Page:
Courtroom Testimony By Psychologists On Eyewitness Identification Issues Criminology Essay

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Usually, the role of the psychologist is to give testimony against the accuracy of eyewitness accounts to discredit it in the eyes of the jury.

This is backed up by research on the limitations of human perception and memory, and done regardless of the importance such witness may have to the case in question.

Eyewitness testimony: base rates

During the 1970s, trials by jury were quite rare.

In fact, in 1977, in the State of California there were 145,500 criminal arrests.

Out of these about 25, 000 reached superior courts, with 21, 000 resulting in conviction.

However, only 2,100 were tried in front of a jury. (California Bureau of Criminal Statistics in Ebbesen & Konecni, 1982)

Eyewitness-identification testimony, with at least one witness or some physical evidence, which linked the arrested to the crime, was only heard in 100 of these trials by jury cases. ( Loh, 1981)

Eyewitness testimony: wrongful convictions

Psychologists often argue in favour of eyewitness testimonies as these can avoid the conviction of innocent persons. (Loftus, 1983a, 1983b; Wells, 1978)

In fact, only 1% of perpetrators were imprisoned based on wrongful eyewitness-identification testimonies.

Therefore, it follows that if 100 were sentenced in 1977 by juries who had heard the eyewitness testimonies, only 1 person in every 3 years were unjustly condemned because of inaccurate eyewitness testimonies. (McCloskey & Egeth, 1983b)

There are various reasons why testimonies by psychologists is justified:

Only about 50% of crimes are reported to the police. (Greenberg, Wilson, Mills, 1982)

70% of the offenders of reported crimes are never caught and arrested.

85% of charges of reported crimes are dismissed, dropped, or changed to misconduct. (Ebbesen & Konecni, 1982)

Only 1.5% of the arrested are imprisoned. (Wilson, 1983)

Juvenile offenders get "free" crimes such as warnings. (Konecni & Ebbesen, 1982a)

Therefore, psychologist testimony can be justified because one conviction in 3 years is too many when seen in conjunction with the problems mentioned above.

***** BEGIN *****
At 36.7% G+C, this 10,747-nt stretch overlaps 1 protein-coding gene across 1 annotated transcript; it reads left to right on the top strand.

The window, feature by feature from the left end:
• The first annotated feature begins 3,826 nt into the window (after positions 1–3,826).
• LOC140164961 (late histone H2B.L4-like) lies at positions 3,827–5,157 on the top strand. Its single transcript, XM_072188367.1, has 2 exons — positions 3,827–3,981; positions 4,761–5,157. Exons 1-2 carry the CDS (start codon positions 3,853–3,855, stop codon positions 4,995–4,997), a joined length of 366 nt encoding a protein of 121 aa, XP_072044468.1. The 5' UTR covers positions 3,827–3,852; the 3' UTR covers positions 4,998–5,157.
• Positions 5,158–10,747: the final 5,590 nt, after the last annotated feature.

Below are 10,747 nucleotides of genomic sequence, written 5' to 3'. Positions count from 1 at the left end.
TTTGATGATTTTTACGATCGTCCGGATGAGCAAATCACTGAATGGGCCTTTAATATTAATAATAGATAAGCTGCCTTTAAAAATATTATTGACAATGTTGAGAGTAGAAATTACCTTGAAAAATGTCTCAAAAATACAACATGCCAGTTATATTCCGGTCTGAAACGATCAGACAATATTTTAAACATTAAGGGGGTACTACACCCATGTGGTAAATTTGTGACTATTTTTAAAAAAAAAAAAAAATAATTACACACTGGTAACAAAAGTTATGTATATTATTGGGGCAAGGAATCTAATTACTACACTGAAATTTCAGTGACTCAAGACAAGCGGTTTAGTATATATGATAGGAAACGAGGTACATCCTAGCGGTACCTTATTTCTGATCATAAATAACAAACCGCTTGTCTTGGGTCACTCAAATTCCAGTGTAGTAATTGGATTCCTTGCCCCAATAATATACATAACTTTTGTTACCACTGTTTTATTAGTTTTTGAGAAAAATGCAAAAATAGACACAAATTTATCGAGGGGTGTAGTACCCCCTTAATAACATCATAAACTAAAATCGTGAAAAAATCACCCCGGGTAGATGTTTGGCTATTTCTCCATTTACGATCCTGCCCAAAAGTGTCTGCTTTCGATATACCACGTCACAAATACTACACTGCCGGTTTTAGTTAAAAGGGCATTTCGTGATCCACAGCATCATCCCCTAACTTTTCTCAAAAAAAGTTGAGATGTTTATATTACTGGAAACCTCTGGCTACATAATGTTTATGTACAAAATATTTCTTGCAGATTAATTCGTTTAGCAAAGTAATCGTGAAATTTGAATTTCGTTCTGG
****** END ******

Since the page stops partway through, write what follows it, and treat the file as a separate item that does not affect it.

However according to McCloskey & Egeth, (1983b) and Rembar (1980) one conviction in 3 years is "acceptable risk" since no criminal justice system is perfect.

If juries become sceptic towards eye witness testimonies due to psychologists' opinions about the inaccuracies of eyewitness identification, convictions of the innocent will decrease but also those of the guilty.

Psychological Testimony: Incentives

Psychologists'' testimony is valuable for various criteria:

Ethical objectives (increasing justice, fairness, & equity).

Group professional objectives (increasing reputation of psychology).

Personal objectives (individual gain).

Therefore, when debating whether such expert testimonies are needed in a particular case these criteria should be considered.

Personal objectives may be achieved by:

"Basic" memory or perception research programmes being transformed into "applied" research programmes.

"Applied" research programmes leading to the granting of funds and the publication of articles.

The results of research of programmes, the granting of funds and the publication of articles leading to the credentials of the psychologist as an expert.

This results in the psychologist being hired as an expert testimony in court, and to the publication of articles.

External Validity of the Eyewitness-Identification research and the Frye Test

Until 1986, eyewitness identification research was all based on simulations and could not be validated for real life trails, defendants, and crimes. (Loh, 1981)

Since all experiments tend to focus on a sample, a stimulus, a task, a method, or a particular measure only, they could not be used for generalisations.